I am writing this on Back to the Future Day. For those too young to remember (or who are not on social media, which has been blowing up in the weeks leading to 10.21.2015), it’s the day in which Marty McFly and Emmett “Doc” Brown travel to the future in Part II of the Back to the Future trilogy.
What’s fascinating about the movie from 1989, and warranting much social media attention, is that some of the predictions about 2015 actually came true. Flat-screen TVs are mainstream, as are video conferencing (though we tend to chat on smaller screens), drones (though they don’t yet walk our dogs), and virtual reality glasses (though we don’t call them Phone Glasses.)
The point is, technology is continuing to bring us into the future””in ways we can and cannot imagine””which can only benefit the eyecare professional as well as the patient. Take Google Glass for instance. Even though the wearable eyewear hasn’t gained much traction, the technology has. Virtual reality glasses have been employed for sports, gaming, and industry use, opening up new worlds for those who wear the high-tech glasses, and creating new revenue streams for ECPs.
But one of the biggest advances in technology that is changing the eyecare industry in 2015 is due to one prediction that the film missed: smartphones. This is huge, considering nearly two-thirds of the people in the U.S. own smartphones. In the optometrist’s office, smartphones are shrinking the exam lane by turning the ubiquitous technology into handheld autorefractors, autolensometers, and more. There are apps for electronic health records and practice management; for lens calculators, such as base curve calculations and convergence; for measuring pupillary distance, segment height, and pantoscopic tilt for digital lenses; and virtual mirror apps so patients can try on frames from your online dispensary from the comfort of their own homes. Even Apple’s imaging quality is being co-opted for use in apps that capture high-resolution images to assist in-office diagnoses. The apps are coming out at such a pace that it’s not a stretch to call the iPhone an eyephone.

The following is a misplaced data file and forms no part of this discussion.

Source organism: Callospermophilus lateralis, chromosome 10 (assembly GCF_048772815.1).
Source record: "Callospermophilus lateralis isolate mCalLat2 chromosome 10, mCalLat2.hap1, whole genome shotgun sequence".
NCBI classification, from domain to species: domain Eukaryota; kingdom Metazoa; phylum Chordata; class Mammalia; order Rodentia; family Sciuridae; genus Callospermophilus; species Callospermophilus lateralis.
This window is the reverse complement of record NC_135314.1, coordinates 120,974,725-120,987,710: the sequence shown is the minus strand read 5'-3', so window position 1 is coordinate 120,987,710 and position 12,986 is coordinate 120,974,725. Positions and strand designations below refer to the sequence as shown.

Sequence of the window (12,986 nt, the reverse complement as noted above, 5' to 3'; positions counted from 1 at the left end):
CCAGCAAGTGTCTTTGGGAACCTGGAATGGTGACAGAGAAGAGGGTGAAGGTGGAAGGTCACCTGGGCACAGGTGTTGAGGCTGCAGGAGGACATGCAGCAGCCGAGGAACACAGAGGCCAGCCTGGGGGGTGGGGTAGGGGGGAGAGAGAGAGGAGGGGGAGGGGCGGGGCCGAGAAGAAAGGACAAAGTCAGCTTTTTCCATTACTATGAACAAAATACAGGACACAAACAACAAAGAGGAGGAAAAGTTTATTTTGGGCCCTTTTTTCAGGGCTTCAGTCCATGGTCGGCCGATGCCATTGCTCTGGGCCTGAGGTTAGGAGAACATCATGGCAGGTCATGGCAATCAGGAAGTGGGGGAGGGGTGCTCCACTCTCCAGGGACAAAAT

So what’s next? Only time will tell. But in the meantime, you can optimize today’s technology to best suit your practice. All of these smartphone tools afford the opportunity to bring your practice truly mobile whether you are shuffling between exam rooms or taking your practice on the road for community outreach or on missions.
Joanne Van Zuidam, Editor-in-Chief